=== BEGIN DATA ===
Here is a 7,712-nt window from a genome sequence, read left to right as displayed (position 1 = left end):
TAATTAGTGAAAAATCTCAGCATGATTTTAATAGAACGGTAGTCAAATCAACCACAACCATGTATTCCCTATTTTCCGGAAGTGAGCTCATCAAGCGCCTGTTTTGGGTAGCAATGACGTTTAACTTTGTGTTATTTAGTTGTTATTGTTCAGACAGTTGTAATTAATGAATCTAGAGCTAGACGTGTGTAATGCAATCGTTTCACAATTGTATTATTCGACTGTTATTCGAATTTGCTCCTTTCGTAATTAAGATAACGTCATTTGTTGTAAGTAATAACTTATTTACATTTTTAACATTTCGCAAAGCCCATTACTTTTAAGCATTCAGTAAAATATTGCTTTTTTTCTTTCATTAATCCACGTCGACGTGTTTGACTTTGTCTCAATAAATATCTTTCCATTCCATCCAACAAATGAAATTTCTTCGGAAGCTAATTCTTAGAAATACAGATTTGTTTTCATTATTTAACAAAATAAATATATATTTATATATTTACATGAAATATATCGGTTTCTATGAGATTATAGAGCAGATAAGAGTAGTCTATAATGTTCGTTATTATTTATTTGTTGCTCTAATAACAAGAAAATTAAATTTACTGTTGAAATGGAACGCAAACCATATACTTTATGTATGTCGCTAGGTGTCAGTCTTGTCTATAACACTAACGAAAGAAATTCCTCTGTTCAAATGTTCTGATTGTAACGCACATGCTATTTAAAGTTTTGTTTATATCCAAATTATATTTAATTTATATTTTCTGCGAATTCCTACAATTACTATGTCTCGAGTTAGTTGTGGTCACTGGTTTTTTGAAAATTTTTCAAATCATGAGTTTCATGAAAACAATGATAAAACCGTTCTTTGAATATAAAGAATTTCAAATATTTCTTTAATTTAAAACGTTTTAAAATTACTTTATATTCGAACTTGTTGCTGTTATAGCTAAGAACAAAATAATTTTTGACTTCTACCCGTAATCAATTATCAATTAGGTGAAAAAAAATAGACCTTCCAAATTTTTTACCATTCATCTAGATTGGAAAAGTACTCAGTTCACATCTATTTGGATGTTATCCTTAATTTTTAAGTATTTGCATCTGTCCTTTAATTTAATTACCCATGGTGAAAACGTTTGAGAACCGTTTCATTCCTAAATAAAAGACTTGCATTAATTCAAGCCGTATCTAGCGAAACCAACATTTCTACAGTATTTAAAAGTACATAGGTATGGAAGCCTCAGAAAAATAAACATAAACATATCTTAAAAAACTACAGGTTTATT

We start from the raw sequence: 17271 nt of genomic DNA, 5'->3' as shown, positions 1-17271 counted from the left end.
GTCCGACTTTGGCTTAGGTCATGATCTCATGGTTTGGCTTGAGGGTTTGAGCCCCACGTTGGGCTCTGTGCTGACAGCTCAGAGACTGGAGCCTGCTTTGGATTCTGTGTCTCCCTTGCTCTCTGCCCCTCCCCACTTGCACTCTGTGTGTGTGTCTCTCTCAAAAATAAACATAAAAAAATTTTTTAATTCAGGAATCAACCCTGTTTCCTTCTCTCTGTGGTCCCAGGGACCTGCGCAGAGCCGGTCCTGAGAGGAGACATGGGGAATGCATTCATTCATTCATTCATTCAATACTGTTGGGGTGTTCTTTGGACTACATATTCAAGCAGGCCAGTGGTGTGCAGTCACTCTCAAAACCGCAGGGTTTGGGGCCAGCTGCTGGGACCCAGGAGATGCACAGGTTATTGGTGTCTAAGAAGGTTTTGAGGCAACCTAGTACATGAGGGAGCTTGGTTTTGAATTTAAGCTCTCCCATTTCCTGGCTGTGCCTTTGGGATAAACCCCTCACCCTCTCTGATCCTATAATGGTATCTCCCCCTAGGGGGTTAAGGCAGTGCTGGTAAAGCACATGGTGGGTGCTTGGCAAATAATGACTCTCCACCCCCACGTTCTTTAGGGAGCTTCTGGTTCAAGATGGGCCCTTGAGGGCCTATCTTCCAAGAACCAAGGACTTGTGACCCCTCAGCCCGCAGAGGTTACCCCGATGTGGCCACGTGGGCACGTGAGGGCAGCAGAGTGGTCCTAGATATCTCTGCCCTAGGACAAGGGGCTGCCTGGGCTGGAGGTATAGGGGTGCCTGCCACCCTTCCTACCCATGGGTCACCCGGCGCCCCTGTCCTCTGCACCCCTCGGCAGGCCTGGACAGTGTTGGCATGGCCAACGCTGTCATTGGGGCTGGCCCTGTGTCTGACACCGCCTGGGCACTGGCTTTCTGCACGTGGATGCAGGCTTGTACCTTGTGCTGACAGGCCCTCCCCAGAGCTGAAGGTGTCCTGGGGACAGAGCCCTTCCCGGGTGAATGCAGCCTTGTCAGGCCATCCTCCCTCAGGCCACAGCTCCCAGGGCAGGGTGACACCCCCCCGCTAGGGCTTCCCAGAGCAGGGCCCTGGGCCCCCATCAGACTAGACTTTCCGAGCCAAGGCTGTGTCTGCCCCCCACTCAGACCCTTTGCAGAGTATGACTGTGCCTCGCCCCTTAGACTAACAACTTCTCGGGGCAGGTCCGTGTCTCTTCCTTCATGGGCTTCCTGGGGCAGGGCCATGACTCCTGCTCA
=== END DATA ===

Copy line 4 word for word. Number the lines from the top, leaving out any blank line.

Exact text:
GTCCGACTTTGGCTTAGGTCATGATCTCATGGTTTGGCTTGAGGGTTTGAGCCCCACGTTGGGCTCTGTGCTGACAGCTCAGAGACTGGAGCCTGCTTTGGATTCTGTGTCTCCCTTGCTCTCTGCCCCTCCCCACTTGCACTCTGTGTGTGTGTCTCTCTCAAAAATAAACATAAAAAAATTTTTTAATTCAGGAATCAACCCTGTTTCCTTCTCTCTGTGGTCCCAGGGACCTGCGCAGAGCCGGTCCTGAGAGGAGACATGGGGAATGCATTCATTCATTCATTCATTCAATACTGTTGGGGTGTTCTTTGGACTACATATTCAAGCAGGCCAGTGGTGTGCAGTCACTCTCAAAACCGCAGGGTTTGGGGCCAGCTGCTGGGACCCAGGAGATGCACAGGTTATTGGTGTCTAAGAAGGTTTTGAGGCAACCTAGTACATGAGGGAGCTTGGTTTTGAATTTAAGCTCTCCCATTTCCTGGCTGTGCCTTTGGGATAAACCCCTCACCCTCTCTGATCCTATAATGGTATCTCCCCCTAGGGGGTTAAGGCAGTGCTGGTAAAGCACATGGTGGGTGCTTGGCAAATAATGACTCTCCACCCCCACGTTCTTTAGGGAGCTTCTGGTTCAAGATGGGCCCTTGAGGGCCTATCTTCCAAGAACCAAGGACTTGTGACCCCTCAGCCCGCAGAGGTTACCCCGATGTGGCCACGTGGGCACGTGAGGGCAGCAGAGTGGTCCTAGATATCTCTGCCCTAGGACAAGGGGCTGCCTGGGCTGGAGGTATAGGGGTGCCTGCCACCCTTCCTACCCATGGGTCACCCGGCGCCCCTGTCCTCTGCACCCCTCGGCAGGCCTGGACAGTGTTGGCATGGCCAACGCTGTCATTGGGGCTGGCCCTGTGTCTGACACCGCCTGGGCACTGGCTTTCTGCACGTGGATGCAGGCTTGTACCTTGTGCTGACAGGCCCTCCCCAGAGCTGAAGGTGTCCTGGGGACAGAGCCCTTCCCGGGTGAATGCAGCCTTGTCAGGCCATCCTCCCTCAGGCCACAGCTCCCAGGGCAGGGTGACACCCCCCCGCTAGGGCTTCCCAGAGCAGGGCCCTGGGCCCCCATCAGACTAGACTTTCCGAGCCAAGGCTGTGTCTGCCCCCCACTCAGACCCTTTGCAGAGTATGACTGTGCCTCGCCCCTTAGACTAACAACTTCTCGGGGCAGGTCCGTGTCTCTTCCTTCATGGGCTTCCTGGGGCAGGGCCATGACTCCTGCTCA